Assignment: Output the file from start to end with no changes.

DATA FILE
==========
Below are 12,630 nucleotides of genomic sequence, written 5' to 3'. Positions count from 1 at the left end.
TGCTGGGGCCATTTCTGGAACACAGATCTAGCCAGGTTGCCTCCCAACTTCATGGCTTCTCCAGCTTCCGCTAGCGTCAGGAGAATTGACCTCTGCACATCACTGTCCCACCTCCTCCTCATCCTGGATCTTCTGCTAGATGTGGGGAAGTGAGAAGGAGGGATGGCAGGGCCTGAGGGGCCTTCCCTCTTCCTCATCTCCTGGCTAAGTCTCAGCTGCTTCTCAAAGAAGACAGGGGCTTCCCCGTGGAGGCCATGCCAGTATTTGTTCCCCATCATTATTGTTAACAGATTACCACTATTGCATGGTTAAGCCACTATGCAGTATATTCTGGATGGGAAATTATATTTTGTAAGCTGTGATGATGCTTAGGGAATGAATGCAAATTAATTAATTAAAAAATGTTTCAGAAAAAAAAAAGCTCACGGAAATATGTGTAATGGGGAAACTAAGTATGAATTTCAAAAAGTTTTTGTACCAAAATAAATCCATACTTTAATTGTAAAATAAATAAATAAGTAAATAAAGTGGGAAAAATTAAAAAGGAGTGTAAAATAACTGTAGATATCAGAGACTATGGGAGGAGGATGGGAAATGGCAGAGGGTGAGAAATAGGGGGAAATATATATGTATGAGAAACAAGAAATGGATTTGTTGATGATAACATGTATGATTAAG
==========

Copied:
Below are 12,630 nucleotides of genomic sequence, written 5' to 3'. Positions count from 1 at the left end.
TGCTGGGGCCATTTCTGGAACACAGATCTAGCCAGGTTGCCTCCCAACTTCATGGCTTCTCCAGCTTCCGCTAGCGTCAGGAGAATTGACCTCTGCACATCACTGTCCCACCTCCTCCTCATCCTGGATCTTCTGCTAGATGTGGGGAAGTGAGAAGGAGGGATGGCAGGGCCTGAGGGGCCTTCCCTCTTCCTCATCTCCTGGCTAAGTCTCAGCTGCTTCTCAAAGAAGACAGGGGCTTCCCCGTGGAGGCCATGCCAGTATTTGTTCCCCATCATTATTGTTAACAGATTACCACTATTGCATGGTTAAGCCACTATGCAGTATATTCTGGATGGGAAATTATATTTTGTAAGCTGTGATGATGCTTAGGGAATGAATGCAAATTAATTAATTAAAAAATGTTTCAGAAAAAAAAAAGCTCACGGAAATATGTGTAATGGGGAAACTAAGTATGAATTTCAAAAAGTTTTTGTACCAAAATAAATCCATACTTTAATTGTAAAATAAATAAATAAGTAAATAAAGTGGGAAAAATTAAAAAGGAGTGTAAAATAACTGTAGATATCAGAGACTATGGGAGGAGGATGGGAAATGGCAGAGGGTGAGAAATAGGGGGAAATATATATGTATGAGAAACAAGAAATGGATTTGTTGATGATAACATGTATGATTAAG